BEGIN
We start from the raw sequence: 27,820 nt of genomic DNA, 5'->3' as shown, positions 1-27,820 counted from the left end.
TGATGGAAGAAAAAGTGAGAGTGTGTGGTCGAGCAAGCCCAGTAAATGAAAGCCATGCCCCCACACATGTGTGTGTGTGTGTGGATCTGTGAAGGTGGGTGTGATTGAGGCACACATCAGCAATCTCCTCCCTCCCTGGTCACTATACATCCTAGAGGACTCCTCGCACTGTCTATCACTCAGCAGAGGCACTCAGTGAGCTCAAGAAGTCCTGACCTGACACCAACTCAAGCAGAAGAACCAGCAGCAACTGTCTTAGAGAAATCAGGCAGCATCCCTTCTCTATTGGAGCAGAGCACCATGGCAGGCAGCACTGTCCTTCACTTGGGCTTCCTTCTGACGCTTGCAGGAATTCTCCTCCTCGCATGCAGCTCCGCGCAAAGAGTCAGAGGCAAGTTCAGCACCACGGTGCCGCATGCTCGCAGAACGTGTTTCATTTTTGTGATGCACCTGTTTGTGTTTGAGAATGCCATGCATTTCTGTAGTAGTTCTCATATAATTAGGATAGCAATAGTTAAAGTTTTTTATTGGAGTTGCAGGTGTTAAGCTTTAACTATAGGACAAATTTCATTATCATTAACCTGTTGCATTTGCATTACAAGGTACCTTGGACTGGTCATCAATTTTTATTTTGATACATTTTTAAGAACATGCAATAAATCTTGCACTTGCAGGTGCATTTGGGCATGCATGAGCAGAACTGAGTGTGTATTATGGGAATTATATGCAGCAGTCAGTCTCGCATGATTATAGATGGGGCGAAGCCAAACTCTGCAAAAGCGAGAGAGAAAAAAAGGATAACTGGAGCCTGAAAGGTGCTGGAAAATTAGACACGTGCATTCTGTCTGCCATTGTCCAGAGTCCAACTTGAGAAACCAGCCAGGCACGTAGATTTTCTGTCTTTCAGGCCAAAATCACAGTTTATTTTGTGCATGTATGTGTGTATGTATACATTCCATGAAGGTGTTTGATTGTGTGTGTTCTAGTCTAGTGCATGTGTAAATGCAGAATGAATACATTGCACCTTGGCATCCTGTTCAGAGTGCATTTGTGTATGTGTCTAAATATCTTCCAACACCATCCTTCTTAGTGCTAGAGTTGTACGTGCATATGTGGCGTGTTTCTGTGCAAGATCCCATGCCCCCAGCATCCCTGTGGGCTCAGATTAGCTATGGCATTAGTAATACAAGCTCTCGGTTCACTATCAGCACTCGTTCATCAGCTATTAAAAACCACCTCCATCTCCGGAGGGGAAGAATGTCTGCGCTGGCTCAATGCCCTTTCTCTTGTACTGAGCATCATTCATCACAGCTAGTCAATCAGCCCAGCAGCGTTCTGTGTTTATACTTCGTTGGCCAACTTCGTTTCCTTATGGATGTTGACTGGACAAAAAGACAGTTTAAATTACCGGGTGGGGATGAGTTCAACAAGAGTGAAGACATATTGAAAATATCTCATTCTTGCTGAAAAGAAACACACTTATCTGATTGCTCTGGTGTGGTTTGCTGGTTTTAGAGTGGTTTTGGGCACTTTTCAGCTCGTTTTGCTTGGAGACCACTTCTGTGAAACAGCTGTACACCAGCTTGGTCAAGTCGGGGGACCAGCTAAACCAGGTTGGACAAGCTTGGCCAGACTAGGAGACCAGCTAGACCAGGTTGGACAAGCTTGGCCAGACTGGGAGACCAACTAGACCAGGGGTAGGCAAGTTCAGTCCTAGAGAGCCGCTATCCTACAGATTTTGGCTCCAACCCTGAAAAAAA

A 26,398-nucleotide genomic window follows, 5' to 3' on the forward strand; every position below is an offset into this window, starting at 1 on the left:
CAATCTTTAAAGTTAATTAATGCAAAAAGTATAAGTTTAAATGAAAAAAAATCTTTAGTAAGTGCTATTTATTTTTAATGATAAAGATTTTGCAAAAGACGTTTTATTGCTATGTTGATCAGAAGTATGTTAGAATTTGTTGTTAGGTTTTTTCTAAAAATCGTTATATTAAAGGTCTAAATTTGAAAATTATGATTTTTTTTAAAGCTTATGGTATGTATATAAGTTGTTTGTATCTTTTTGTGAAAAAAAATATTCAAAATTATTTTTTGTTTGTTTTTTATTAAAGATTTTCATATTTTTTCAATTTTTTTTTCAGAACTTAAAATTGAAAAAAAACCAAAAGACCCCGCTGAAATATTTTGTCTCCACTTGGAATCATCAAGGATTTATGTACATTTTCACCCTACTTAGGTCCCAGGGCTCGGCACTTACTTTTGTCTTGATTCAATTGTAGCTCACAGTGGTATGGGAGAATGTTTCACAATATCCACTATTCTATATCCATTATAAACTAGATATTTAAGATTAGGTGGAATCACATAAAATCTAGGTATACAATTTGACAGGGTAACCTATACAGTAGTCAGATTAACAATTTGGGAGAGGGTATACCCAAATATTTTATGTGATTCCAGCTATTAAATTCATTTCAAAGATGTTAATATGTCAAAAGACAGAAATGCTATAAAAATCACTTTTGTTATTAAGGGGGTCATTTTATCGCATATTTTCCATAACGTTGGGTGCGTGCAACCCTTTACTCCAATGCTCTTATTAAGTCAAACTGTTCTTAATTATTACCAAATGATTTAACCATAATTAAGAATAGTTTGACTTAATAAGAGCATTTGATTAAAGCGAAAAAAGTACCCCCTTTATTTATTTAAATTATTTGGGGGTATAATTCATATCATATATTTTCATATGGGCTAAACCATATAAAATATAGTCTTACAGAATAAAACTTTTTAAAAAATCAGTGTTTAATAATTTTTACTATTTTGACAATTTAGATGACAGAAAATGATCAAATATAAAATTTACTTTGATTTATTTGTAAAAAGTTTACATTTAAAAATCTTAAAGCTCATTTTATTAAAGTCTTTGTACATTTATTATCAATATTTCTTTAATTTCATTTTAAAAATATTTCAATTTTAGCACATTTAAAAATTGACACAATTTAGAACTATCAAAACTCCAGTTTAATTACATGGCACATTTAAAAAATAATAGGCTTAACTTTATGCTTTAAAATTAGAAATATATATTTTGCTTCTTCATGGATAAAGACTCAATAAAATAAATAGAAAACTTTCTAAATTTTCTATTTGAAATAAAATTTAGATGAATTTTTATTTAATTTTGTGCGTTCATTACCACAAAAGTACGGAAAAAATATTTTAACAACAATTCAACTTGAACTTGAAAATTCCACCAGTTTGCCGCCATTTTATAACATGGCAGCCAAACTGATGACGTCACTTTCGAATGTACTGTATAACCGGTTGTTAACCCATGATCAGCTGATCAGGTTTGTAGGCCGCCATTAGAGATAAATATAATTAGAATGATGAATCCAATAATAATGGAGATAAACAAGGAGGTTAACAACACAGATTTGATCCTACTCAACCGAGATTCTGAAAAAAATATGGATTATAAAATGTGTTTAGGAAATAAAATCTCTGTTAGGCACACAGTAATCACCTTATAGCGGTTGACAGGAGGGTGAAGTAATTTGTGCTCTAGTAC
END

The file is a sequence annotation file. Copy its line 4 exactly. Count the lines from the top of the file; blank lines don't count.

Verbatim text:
CAATCTTTAAAGTTAATTAATGCAAAAAGTATAAGTTTAAATGAAAAAAAATCTTTAGTAAGTGCTATTTATTTTTAATGATAAAGATTTTGCAAAAGACGTTTTATTGCTATGTTGATCAGAAGTATGTTAGAATTTGTTGTTAGGTTTTTTCTAAAAATCGTTATATTAAAGGTCTAAATTTGAAAATTATGATTTTTTTTAAAGCTTATGGTATGTATATAAGTTGTTTGTATCTTTTTGTGAAAAAAAATATTCAAAATTATTTTTTGTTTGTTTTTTATTAAAGATTTTCATATTTTTTCAATTTTTTTTTCAGAACTTAAAATTGAAAAAAAACCAAAAGACCCCGCTGAAATATTTTGTCTCCACTTGGAATCATCAAGGATTTATGTACATTTTCACCCTACTTAGGTCCCAGGGCTCGGCACTTACTTTTGTCTTGATTCAATTGTAGCTCACAGTGGTATGGGAGAATGTTTCACAATATCCACTATTCTATATCCATTATAAACTAGATATTTAAGATTAGGTGGAATCACATAAAATCTAGGTATACAATTTGACAGGGTAACCTATACAGTAGTCAGATTAACAATTTGGGAGAGGGTATACCCAAATATTTTATGTGATTCCAGCTATTAAATTCATTTCAAAGATGTTAATATGTCAAAAGACAGAAATGCTATAAAAATCACTTTTGTTATTAAGGGGGTCATTTTATCGCATATTTTCCATAACGTTGGGTGCGTGCAACCCTTTACTCCAATGCTCTTATTAAGTCAAACTGTTCTTAATTATTACCAAATGATTTAACCATAATTAAGAATAGTTTGACTTAATAAGAGCATTTGATTAAAGCGAAAAAAGTACCCCCTTTATTTATTTAAATTATTTGGGGGTATAATTCATATCATATATTTTCATATGGGCTAAACCATATAAAATATAGTCTTACAGAATAAAACTTTTTAAAAAATCAGTGTTTAATAATTTTTACTATTTTGACAATTTAGATGACAGAAAATGATCAAATATAAAATTTACTTTGATTTATTTGTAAAAAGTTTACATTTAAAAATCTTAAAGCTCATTTTATTAAAGTCTTTGTACATTTATTATCAATATTTCTTTAATTTCATTTTAAAAATATTTCAATTTTAGCACATTTAAAAATTGACACAATTTAGAACTATCAAAACTCCAGTTTAATTACATGGCACATTTAAAAAATAATAGGCTTAACTTTATGCTTTAAAATTAGAAATATATATTTTGCTTCTTCATGGATAAAGACTCAATAAAATAAATAGAAAACTTTCTAAATTTTCTATTTGAAATAAAATTTAGATGAATTTTTATTTAATTTTGTGCGTTCATTACCACAAAAGTACGGAAAAAATATTTTAACAACAATTCAACTTGAACTTGAAAATTCCACCAGTTTGCCGCCATTTTATAACATGGCAGCCAAACTGATGACGTCACTTTCGAATGTACTGTATAACCGGTTGTTAACCCATGATCAGCTGATCAGGTTTGTAGGCCGCCATTAGAGATAAATATAATTAGAATGATGAATCCAATAATAATGGAGATAAACAAGGAGGTTAACAACACAGATTTGATCCTACTCAACCGAGATTCTGAAAAAAATATGGATTATAAAATGTGTTTAGGAAATAAAATCTCTGTTAGGCACACAGTAATCACCTTATAGCGGTTGACAGGAGGGTGAAGTAATTTGTGCTCTAGTAC